1. DTLA: Love downtown! Get to the Grand Central Market for the rush of diverse, vibrant, literally-humming city life, and a panoply of food and drink choices that will likely overwhelm by the sheer volume of it all… you can’t go wrong, whatever you choose!
2. While downtown, find your way to the corner of Grand and Hope; Walt Disney Concert Hall. Even though it’s closed during COVID, it’s worth a visit simply to see this amazing, gorgeous, utterly unique edifice. Take pictures, pose, walk around every nook and cranny. Architectural eye candy.
3. As a former 80s rocker, Melrose Avenue in Hollywood was an all-time fave place for food, drinks, clubs, clothes, and rock culture. I don’t get there often now, but whenever I’m in Hollywood I make the stop. It’s still an eclectic, colorful, wild neighborhood and no matter what you’re looking for in any of those categories, you’re likely to find it. And I think you can still wear torn fishnets and fit right in!
4. There’s no end to the list of amazing, award-winning, culinarily-innovative eating spots in Los Angeles, so I won’t even try…other than to mention that my very favorite coffee shop is The Coffee Company on La Tijera near LAX. Not only is the food amazing and the menu huge and eclectic, but the vibe is what makes it special. As I’ve said many times: “This place could save the universe,” in that it’s filled, every day, with people of every culture, race, creed, color, orientation, etc., and it buzzes with warmth and welcome. And the “shrimp and grits” is to die for.
5. If you want a poshy beach experience, there’s no better poshy beach neighborhood than Manhattan Beach. The shopping areas on Manhattan Beach Blvd. and Manhattan Avenue are boutique-oriented, with lots of great restaurants and pubs. They’ve COVID-proofed the place with charming sidewalk eating areas, and of course… there’s the beach. The pier is gorgeous, and if you’re there at the right time, you can take in lots of very impressive beach volleyball.
6. Griffith Park. Nobody loves a gorgeous, expansive, nature-exploding municipal park better than me, and this place is not only huge, it encompasses The Greek Theater, the Griffith Observatory, the LA Zoo, Autry Museum, the Hollywood Sign, and Travel Town museum, but miles and miles and miles of incredible, mountainous, hilly, scrubby, wonderful hiking trails. You can immerse yourself in the park and feel like you’re in the middle of wilderness and there really isn’t a world-class city just miles away. Regardless of what’s not open during COVID, it’s worth taking it all in, even if it’s a drive-by. But do get out, put on some hiking boots, and climb a few hillsides… you’ll feel like a true westerner if you do.
7. Third Street Promenade, Santa Monica: I have seen some of the most talented singers, musicians, even magicians on this iconic stretch, and it’s always worth a visit, whether for people watching, grabbing an ice cream cone, shopping, or seeking out some excellent eats.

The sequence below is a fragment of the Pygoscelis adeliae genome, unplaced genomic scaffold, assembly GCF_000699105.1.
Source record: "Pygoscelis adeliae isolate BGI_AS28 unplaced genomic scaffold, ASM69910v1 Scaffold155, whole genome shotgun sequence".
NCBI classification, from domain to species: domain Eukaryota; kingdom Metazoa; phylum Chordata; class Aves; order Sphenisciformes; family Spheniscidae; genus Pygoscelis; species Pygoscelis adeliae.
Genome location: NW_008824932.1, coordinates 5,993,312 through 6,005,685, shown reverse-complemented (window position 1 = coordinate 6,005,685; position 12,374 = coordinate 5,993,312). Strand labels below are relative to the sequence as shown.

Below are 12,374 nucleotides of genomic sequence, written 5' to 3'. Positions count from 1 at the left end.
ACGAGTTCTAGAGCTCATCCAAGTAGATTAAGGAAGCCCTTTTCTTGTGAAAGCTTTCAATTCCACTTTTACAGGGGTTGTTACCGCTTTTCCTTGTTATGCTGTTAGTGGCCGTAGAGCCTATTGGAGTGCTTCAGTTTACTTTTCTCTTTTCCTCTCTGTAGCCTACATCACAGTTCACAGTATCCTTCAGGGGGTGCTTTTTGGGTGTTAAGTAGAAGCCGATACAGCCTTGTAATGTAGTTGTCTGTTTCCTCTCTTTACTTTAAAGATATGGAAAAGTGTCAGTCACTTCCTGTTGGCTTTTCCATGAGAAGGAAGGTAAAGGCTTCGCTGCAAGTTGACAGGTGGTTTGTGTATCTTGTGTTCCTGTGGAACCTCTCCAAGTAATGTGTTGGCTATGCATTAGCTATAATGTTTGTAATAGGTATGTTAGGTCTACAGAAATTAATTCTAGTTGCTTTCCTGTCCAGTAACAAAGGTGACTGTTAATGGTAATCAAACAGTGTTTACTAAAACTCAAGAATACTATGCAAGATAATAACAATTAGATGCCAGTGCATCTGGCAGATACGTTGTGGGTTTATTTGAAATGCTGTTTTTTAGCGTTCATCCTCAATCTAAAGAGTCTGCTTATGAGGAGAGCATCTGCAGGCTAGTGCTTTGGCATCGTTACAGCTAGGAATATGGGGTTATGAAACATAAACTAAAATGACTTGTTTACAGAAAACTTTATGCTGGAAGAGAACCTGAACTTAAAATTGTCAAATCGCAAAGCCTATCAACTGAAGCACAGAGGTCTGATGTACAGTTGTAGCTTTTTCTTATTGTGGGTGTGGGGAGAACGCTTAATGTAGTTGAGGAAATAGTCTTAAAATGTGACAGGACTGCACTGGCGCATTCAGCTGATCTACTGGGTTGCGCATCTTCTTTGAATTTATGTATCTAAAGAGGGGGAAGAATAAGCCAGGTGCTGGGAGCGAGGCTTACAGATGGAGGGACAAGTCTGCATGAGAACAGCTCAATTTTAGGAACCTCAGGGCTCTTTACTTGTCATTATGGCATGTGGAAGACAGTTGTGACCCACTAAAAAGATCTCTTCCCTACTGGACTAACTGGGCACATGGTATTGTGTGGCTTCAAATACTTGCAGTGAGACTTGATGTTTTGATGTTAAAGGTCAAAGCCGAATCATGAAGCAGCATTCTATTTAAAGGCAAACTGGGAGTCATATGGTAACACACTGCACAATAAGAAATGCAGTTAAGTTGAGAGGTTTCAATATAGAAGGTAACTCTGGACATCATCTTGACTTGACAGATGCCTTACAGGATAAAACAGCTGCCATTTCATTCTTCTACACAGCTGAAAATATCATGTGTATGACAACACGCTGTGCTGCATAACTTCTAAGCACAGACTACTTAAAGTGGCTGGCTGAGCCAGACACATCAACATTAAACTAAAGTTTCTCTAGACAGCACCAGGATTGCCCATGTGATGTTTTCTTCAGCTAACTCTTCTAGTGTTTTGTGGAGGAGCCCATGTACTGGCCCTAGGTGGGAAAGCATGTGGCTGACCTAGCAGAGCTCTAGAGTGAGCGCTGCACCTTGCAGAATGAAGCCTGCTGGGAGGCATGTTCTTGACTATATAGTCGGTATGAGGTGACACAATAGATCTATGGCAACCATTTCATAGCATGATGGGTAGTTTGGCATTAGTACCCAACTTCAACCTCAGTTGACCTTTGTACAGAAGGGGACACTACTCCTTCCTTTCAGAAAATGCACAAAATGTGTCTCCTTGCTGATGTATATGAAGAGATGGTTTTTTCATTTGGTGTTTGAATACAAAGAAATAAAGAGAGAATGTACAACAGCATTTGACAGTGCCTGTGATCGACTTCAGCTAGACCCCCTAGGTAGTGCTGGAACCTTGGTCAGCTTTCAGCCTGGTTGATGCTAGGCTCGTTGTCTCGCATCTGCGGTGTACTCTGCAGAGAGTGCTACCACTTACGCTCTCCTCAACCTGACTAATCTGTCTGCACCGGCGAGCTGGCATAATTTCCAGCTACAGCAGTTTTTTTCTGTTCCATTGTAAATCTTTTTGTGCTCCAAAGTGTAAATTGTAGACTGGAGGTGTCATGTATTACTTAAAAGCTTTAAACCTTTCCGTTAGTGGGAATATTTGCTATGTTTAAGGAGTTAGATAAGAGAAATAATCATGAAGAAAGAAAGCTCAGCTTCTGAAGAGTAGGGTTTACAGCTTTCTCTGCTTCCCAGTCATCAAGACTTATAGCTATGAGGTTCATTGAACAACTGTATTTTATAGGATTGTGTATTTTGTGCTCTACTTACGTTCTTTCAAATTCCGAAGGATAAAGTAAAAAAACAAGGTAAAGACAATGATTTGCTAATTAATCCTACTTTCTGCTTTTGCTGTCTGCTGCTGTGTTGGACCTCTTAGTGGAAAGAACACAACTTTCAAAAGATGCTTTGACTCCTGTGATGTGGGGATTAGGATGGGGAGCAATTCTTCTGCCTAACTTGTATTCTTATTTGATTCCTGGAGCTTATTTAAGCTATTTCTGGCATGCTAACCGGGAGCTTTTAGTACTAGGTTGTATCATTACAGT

The Shoutout series is all about recognizing that our success and where we are in life is at least somewhat thanks to the efforts, support, mentorship, love and encouragement of others. So is there someone that you want to dedicate your shoutout to?
This shoutout goes to my “Circle of Wagons,” the strong women in my life who’ve been a part of my story since—in some cases—I was a very young girl. Figuring out how to safely and sanely emerge from my family of origin, discover who I was, what I wanted to be; defining a path and marching forward into the narrative of my unfolding journey, was poignantly witnessed, shared, and accompanied by this amazing cadre of women—creative, brilliant, powerful, innovative, emotional, sensitive, embracing women. Some I’m related to, some are the sort of friends we all hope to have, all are the kind of people who care enough to SEE ME; to read my books, listen to my music, come to my shows, laugh at my jokes, cry at my sorrows, and applaud whatever is undeniably ME, at whatever age, state of being, or level of success. Unconditional friendship from every one of them surrounds me, and is an incredible gift for which I am always and deeply grateful. I must also “shoutout” to the two most significant men in my life: my son, Dillon, who grounds me in ways I could have never imagined and makes everything in life better for his existence, and my husband, Pete, whose decades of love, support, collaboration, humor, joy, challenge, dedication, creativity, and appreciation are the foundation of all that matters most in my life. And, yes, to Susie Singer Carter, my inimitable, indefatigable girlfriend who graciously opened this particular door…
Other: Soundcloud: https://soundcloud.com/lorraine-devon-wilke Amazon author page; https://www.amazon.com/-/e/B00K2ZOLSA Photography website: https://lorraine-devon-wilke.pixels.com/
The first in the 8-shot pack of photos (the one of me in front of a large art piece) should be credited to Ken Jacques.
The “personal photo,” and the one of me and my cat to Maureen Grammer.